Unions, Efficiency and Bargaining when Workers have Heterogeneous Productivity

Date

2018

Authors

Hamshere, Patrick

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Abstract

This thesis proposes and analyzes micro-theoretic models of the strategic interaction between heterogeneous workers and a union, and that between a firm and a union. We assume union membership increases the bargaining power of the workers, but decreases their productivity. The workers and the firm produce a surplus. The union bargains on behalf of all workers, trying to maximize their surplus, which is a share of the total surplus. This thesis focuses on studying equilibria in which the least productive workers join the union, but the most productive workers do not. For each model, we show that such an equilibrium exists, is unique, and is robust to coalitional deviations. We find expressions for the equilibrium union size, union density, the wages of union and non-union workers, the surplus and profit of the firm, and the respective bargaining powers of the workers and the firm. The models' comparative statics are also studied. Equilibrium variables are compared across the models to gain insight into the union's preferences on performance related pay. We also study how differences in the workers' productive levels affect their incentives to join the union. The most striking result that holds across the models is that the firm's surplus and profit can sometimes increase with the inefficiency coefficient of the union. This suggests there can exist situations where firms have a perverse incentive to make union workers less efficient compared to non-union workers. We also find that union membership and salaries decrease with the inefficiency coefficient of the union. This suggests that unionized workers always prefer to be as efficient as their non-unionized colleagues. We find that union wages are generally lowest when they are linked to a worker's output, suggesting that unions may have incentives to oppose performance related pay for their members.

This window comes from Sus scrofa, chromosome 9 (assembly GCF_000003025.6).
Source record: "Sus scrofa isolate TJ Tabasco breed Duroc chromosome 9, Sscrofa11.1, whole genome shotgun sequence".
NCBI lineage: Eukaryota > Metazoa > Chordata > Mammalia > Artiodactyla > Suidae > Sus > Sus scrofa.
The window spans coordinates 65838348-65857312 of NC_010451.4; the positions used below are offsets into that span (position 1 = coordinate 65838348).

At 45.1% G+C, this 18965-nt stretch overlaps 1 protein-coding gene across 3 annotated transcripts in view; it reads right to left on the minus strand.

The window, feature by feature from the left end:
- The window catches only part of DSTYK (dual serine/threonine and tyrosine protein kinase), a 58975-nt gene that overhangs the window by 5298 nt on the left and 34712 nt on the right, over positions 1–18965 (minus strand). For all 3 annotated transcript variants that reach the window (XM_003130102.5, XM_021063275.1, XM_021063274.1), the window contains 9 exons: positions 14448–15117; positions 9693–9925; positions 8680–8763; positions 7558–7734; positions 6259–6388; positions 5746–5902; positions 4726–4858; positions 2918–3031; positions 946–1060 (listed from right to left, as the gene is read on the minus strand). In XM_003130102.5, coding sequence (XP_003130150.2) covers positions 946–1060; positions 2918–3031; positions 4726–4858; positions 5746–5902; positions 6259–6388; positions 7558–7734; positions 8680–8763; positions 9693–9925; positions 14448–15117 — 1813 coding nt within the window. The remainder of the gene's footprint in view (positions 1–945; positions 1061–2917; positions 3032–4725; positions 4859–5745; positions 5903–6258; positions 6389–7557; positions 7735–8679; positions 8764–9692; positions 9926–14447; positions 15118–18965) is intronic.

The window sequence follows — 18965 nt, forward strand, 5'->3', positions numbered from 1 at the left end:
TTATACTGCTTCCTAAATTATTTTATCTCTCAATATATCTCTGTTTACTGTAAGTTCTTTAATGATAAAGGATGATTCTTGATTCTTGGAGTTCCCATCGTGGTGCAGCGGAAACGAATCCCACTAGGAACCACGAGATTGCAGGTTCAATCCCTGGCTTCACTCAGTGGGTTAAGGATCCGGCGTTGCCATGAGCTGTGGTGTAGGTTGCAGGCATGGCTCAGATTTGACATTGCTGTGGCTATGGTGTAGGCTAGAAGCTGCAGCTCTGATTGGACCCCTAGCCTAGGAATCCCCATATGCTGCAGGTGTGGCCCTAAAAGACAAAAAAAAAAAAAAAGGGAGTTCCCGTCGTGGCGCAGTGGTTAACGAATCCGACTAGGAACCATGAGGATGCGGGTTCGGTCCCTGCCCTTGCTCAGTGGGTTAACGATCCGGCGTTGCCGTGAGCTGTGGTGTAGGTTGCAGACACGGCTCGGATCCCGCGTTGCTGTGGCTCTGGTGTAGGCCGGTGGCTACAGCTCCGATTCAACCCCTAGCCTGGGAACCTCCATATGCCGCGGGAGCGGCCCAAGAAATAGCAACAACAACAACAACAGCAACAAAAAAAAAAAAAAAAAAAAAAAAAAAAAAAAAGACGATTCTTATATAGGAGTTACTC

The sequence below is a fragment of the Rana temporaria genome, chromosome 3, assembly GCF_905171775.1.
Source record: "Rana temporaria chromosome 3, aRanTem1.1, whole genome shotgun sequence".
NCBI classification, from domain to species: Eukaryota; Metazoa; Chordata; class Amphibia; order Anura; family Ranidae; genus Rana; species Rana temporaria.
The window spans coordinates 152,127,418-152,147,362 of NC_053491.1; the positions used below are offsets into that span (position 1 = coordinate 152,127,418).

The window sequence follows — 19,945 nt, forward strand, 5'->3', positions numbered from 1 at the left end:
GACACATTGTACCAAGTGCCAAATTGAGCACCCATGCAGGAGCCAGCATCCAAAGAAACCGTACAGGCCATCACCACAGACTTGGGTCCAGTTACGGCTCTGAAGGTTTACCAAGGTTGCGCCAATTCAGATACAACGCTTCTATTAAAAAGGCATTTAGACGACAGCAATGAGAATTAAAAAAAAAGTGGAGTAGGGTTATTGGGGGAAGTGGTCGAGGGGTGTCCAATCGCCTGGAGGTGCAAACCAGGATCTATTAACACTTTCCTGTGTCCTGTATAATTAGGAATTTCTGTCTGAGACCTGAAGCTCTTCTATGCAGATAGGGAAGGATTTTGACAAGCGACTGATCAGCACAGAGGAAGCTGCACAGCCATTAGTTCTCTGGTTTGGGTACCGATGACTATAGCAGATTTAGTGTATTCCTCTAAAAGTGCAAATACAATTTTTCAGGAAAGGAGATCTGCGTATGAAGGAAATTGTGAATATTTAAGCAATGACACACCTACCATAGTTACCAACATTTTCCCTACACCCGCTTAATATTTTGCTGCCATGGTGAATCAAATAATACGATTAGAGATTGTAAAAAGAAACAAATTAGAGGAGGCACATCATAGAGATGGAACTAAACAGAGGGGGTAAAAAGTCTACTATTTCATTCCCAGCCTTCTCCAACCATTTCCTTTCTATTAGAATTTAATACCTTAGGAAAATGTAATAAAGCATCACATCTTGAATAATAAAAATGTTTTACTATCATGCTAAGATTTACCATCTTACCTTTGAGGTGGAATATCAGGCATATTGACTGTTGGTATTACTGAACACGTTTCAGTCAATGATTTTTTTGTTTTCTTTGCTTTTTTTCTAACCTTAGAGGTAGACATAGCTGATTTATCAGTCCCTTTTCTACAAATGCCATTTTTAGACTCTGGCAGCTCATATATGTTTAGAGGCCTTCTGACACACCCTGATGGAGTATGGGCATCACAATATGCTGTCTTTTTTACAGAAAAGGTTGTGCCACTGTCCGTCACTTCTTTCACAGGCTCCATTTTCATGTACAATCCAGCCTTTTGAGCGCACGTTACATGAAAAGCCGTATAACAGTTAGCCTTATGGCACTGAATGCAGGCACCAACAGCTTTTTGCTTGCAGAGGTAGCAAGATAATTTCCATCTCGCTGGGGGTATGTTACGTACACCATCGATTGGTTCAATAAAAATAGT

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Keywords

Unions, Productivity, Bargaining, Labour Economics, Game Theory

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Type

Thesis (PhD)

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DOI

10.25911/5d6662494ba92

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